The pattern is Framed by a square

Pattern square, take a thinner thread (iris, crochet, silk).

Begin to knit the pattern with the main chain of 19 loops. To do yo, enter the hook in the fourth, counting from the hook, the loop of the chain, grab the working thread, stretching the loop, then grab the working thread and pull it through two loops on the hook at once, and again to pick up the working thread and thread through both loops on the hook. After this column with nakida tie one air loop and another column with nakida in the second loop of the chain. To knit to the end of the main chain of a grid of eight squares, alternating single air loop, a column with nakida. Turn the knitting and linking regional chain of four of the stitches, continue to knit the lattice, inserting the hook under the loop over each column of the previous row. Each row consists of nine columns with nakida, including here and the boundary loop, with one air loop between them.

Knit that pattern a square of eight rows. The working thread is at this time in the corner of the square. From here, begin knit row nine, tying the first two air loops for lifting the number, then associate the three consecutive column with stitches, inserting the hook into the last cell of the row of the square. Continue to knit without turning more of the product right to left on the left side of the square, linking the two columns with nakida, inserting the hook into the next edge cell in the seventh row and two columns with nakida in the boundary cell of the sixth row. Then link a chain of four loops and looser, conceding two cells, to associate the following two by two columns with nakida, and on the corner of the box eight columns with nakida, which give the opportunity to tie the corner of the square and keep its shape. Continue tying the pattern square by the described method, after the four columns with nakida on the square's fourth corner of the square from which you started the binding, linking four column with nakida at the beginning of the ninth row. Thus, this cell associated eight columns with nakida. Close the last column with nakida with the first column of the row.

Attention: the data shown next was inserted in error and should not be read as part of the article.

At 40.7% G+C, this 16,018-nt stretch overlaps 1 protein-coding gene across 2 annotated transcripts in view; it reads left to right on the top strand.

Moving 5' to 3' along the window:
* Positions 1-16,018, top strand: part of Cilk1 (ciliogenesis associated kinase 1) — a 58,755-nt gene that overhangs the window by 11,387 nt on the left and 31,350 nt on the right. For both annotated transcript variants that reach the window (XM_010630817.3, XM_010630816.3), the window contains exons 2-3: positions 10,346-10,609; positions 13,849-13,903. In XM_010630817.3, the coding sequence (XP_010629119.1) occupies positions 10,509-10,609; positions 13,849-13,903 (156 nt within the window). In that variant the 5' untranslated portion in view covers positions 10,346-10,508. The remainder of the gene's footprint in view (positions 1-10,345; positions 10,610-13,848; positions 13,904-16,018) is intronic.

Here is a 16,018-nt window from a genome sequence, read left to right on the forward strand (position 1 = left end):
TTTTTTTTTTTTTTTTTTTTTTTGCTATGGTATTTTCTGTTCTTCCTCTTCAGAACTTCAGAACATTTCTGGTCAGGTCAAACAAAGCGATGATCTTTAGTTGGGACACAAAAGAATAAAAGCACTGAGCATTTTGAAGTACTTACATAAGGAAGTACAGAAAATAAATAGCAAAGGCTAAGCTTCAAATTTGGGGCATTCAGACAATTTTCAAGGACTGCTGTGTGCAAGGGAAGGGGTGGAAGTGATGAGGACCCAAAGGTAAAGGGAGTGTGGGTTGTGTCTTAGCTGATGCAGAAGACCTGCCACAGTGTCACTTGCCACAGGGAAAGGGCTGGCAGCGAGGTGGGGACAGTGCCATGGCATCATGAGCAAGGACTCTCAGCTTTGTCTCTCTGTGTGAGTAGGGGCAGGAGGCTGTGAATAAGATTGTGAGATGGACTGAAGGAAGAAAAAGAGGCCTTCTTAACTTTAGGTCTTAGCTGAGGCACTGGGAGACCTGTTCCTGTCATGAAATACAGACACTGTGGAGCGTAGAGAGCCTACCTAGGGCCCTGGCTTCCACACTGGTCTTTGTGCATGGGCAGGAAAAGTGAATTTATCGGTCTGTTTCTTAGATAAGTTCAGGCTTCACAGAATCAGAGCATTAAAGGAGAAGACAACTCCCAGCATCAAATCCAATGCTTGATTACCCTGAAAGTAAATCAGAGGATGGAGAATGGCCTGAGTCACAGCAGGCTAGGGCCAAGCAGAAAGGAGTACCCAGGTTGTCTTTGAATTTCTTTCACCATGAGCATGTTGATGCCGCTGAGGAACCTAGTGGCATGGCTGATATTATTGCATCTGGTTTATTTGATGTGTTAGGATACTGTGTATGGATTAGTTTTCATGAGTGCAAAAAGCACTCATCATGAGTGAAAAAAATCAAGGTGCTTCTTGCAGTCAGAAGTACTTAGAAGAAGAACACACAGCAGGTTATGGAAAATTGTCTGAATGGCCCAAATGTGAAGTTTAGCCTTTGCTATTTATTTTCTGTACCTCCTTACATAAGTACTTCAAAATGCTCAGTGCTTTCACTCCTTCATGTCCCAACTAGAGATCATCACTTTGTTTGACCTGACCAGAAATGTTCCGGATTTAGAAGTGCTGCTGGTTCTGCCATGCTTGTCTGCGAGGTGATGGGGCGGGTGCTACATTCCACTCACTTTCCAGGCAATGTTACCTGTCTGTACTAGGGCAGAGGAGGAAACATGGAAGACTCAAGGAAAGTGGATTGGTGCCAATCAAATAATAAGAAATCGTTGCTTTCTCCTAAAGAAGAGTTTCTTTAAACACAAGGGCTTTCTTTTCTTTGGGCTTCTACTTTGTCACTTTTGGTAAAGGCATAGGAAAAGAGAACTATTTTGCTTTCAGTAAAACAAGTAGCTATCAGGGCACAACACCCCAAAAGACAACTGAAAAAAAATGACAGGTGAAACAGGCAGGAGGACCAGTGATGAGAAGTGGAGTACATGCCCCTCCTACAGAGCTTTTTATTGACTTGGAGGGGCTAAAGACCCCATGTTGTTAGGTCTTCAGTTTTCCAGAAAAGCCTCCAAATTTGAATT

The tenth row is knit with a chain of six loops. Then perform yo and introduce the hook under the chain of the four loops in the middle of the square, catch the working thread, stretching the loop, again to grab the working thread and thread it through the two loops on the hook. On the hook two loops. Make a yo and to pass under the chain of another loop. On the hook - four loops. Pick up working thread and purl into the two loops with the hook. On the hook - three loops. Then grab the working thread and purl all three stitches at once. Connected the first double column. After it linked a chain of three loops, one double column under the same chain as the first, only five double columns with a chain of three air loops between them. Then tie a chain of six loops and secure it to the column without nakida in the corner of the square, inserting the hook between the eighth and ninth columns with nakida. Continue to knit to end of row.

In the 11th row of each chain of six loops tied with six columns without nakida (to introduce the hook under the chain, catch the working thread, stretching the loop again to catch the working thread over the chain and pull it through the loops on the hook). Continue tying, tying two column without nakida in the first chain of three loops between the first two double columns, then a chain of three loops and two column without nakida under the same chain and so on. This last number gives the pattern a finished look.

Connecting several of such patterns the square together to form one yoke blouse or the edge of a skirt, dress or blouse.

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